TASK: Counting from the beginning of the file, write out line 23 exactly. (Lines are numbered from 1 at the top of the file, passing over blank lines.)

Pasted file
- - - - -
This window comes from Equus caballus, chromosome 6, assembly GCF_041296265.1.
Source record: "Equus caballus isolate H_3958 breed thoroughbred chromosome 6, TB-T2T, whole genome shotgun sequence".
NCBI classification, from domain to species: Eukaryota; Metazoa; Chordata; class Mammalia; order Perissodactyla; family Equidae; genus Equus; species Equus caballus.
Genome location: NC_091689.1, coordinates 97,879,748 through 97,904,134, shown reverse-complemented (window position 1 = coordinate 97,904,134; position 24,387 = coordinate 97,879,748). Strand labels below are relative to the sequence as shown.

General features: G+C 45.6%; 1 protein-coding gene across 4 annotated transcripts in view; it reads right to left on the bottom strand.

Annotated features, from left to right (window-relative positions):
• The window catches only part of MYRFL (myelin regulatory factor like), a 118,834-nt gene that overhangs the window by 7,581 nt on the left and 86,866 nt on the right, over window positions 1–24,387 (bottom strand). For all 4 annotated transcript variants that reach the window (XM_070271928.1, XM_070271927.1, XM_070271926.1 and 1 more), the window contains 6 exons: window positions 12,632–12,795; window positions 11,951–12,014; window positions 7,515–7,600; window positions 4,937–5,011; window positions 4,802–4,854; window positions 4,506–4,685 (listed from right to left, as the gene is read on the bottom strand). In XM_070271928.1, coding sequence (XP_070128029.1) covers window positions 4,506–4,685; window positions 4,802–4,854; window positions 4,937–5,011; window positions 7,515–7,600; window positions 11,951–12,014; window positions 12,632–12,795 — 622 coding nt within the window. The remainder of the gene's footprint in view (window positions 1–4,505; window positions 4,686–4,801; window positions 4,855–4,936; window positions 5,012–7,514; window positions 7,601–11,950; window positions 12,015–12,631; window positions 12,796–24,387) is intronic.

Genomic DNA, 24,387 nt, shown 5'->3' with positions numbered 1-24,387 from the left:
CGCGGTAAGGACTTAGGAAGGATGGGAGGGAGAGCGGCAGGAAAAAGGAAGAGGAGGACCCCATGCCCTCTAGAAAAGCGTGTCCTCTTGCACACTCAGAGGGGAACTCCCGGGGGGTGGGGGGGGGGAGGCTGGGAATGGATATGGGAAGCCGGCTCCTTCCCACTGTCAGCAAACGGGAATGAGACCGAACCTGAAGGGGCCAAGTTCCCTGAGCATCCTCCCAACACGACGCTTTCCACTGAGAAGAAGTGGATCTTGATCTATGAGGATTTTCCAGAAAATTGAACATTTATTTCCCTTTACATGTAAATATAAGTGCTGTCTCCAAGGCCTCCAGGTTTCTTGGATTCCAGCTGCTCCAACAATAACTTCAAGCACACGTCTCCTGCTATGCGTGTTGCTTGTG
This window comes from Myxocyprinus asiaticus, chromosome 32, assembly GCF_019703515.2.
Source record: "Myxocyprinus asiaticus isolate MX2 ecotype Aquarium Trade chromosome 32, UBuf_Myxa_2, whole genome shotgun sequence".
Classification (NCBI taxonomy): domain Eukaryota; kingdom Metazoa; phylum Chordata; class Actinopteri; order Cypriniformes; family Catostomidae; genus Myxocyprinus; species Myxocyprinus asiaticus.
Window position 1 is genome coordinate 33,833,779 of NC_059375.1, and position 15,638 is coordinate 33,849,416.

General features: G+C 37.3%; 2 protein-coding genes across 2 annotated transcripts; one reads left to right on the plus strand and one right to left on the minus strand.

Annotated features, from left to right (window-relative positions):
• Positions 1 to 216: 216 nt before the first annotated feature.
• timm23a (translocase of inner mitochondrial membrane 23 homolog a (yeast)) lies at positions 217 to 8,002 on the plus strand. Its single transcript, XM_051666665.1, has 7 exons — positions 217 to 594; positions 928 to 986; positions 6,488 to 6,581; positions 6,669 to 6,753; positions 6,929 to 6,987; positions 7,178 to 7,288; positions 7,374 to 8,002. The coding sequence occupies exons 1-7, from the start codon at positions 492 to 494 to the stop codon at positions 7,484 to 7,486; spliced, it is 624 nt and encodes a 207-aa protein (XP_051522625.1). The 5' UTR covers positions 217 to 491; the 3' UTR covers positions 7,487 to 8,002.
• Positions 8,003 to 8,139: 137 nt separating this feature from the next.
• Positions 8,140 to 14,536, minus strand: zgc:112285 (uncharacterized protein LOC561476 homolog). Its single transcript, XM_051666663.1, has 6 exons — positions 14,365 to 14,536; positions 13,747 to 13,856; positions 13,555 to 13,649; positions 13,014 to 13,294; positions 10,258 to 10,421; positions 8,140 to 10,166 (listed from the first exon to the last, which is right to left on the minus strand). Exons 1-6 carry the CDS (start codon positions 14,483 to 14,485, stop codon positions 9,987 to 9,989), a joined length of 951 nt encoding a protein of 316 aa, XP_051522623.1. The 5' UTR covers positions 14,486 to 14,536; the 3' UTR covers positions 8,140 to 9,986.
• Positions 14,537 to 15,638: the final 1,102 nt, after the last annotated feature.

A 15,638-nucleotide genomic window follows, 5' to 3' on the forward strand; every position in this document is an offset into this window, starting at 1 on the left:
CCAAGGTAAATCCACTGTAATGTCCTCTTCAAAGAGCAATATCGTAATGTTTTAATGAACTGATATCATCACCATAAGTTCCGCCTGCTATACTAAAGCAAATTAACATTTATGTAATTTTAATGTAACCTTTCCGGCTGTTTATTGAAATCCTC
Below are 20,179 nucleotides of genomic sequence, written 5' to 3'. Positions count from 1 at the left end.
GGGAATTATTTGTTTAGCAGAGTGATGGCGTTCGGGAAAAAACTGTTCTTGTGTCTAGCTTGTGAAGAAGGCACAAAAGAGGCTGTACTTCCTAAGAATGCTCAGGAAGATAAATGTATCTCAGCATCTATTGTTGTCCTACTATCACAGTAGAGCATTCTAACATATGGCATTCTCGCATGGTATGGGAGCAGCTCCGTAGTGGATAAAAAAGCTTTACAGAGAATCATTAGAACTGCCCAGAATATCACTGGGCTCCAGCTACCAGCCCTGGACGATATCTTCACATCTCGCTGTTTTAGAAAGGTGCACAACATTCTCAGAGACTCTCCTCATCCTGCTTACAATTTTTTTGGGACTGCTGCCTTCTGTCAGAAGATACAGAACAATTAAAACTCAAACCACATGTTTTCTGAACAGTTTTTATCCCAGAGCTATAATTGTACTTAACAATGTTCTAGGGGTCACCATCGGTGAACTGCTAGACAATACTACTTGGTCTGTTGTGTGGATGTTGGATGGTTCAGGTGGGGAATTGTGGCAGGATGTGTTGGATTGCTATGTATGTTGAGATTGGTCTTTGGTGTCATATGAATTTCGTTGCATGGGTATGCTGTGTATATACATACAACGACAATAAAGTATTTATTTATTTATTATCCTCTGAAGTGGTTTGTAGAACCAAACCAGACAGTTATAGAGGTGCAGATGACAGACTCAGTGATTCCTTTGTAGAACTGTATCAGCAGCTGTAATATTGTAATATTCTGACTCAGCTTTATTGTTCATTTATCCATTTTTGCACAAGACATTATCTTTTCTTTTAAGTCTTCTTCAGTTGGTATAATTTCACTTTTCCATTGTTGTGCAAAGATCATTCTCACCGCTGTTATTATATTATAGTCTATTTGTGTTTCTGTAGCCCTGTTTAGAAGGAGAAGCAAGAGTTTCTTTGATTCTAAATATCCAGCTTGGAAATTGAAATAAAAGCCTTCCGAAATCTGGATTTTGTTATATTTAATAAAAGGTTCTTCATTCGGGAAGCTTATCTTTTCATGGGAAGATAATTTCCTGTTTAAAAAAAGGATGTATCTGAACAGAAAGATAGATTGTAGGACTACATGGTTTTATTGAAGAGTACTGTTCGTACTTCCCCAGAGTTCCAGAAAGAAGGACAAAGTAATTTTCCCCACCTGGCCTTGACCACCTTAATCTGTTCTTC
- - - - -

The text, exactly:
Below are 20,179 nucleotides of genomic sequence, written 5' to 3'. Positions count from 1 at the left end.